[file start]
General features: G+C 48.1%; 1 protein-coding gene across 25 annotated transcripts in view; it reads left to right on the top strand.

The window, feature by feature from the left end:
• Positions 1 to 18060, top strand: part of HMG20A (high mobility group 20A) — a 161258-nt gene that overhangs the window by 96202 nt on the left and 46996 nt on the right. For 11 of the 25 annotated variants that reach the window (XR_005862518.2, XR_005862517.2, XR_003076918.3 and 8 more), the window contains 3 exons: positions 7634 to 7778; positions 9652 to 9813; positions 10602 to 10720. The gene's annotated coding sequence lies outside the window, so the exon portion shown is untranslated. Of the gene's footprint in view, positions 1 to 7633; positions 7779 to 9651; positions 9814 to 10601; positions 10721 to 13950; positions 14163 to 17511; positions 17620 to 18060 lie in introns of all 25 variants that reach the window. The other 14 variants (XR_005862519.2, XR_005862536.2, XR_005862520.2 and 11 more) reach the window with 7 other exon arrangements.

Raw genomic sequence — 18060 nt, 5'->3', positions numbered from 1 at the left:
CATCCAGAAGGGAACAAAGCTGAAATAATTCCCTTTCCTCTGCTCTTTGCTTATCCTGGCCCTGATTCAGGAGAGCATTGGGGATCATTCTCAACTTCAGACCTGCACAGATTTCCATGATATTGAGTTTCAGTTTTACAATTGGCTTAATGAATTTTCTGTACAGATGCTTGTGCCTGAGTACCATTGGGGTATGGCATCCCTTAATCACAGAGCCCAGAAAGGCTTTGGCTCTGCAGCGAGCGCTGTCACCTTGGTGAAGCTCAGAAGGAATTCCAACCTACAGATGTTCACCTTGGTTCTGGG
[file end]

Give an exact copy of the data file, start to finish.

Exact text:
General features: G+C 48.1%; 1 protein-coding gene across 25 annotated transcripts in view; it reads left to right on the top strand.

The window, feature by feature from the left end:
• Positions 1 to 18060, top strand: part of HMG20A (high mobility group 20A) — a 161258-nt gene that overhangs the window by 96202 nt on the left and 46996 nt on the right. For 11 of the 25 annotated variants that reach the window (XR_005862518.2, XR_005862517.2, XR_003076918.3 and 8 more), the window contains 3 exons: positions 7634 to 7778; positions 9652 to 9813; positions 10602 to 10720. The gene's annotated coding sequence lies outside the window, so the exon portion shown is untranslated. Of the gene's footprint in view, positions 1 to 7633; positions 7779 to 9651; positions 9814 to 10601; positions 10721 to 13950; positions 14163 to 17511; positions 17620 to 18060 lie in introns of all 25 variants that reach the window. The other 14 variants (XR_005862519.2, XR_005862536.2, XR_005862520.2 and 11 more) reach the window with 7 other exon arrangements.

Raw genomic sequence — 18060 nt, 5'->3', positions numbered from 1 at the left:
CATCCAGAAGGGAACAAAGCTGAAATAATTCCCTTTCCTCTGCTCTTTGCTTATCCTGGCCCTGATTCAGGAGAGCATTGGGGATCATTCTCAACTTCAGACCTGCACAGATTTCCATGATATTGAGTTTCAGTTTTACAATTGGCTTAATGAATTTTCTGTACAGATGCTTGTGCCTGAGTACCATTGGGGTATGGCATCCCTTAATCACAGAGCCCAGAAAGGCTTTGGCTCTGCAGCGAGCGCTGTCACCTTGGTGAAGCTCAGAAGGAATTCCAACCTACAGATGTTCACCTTGGTTCTGGG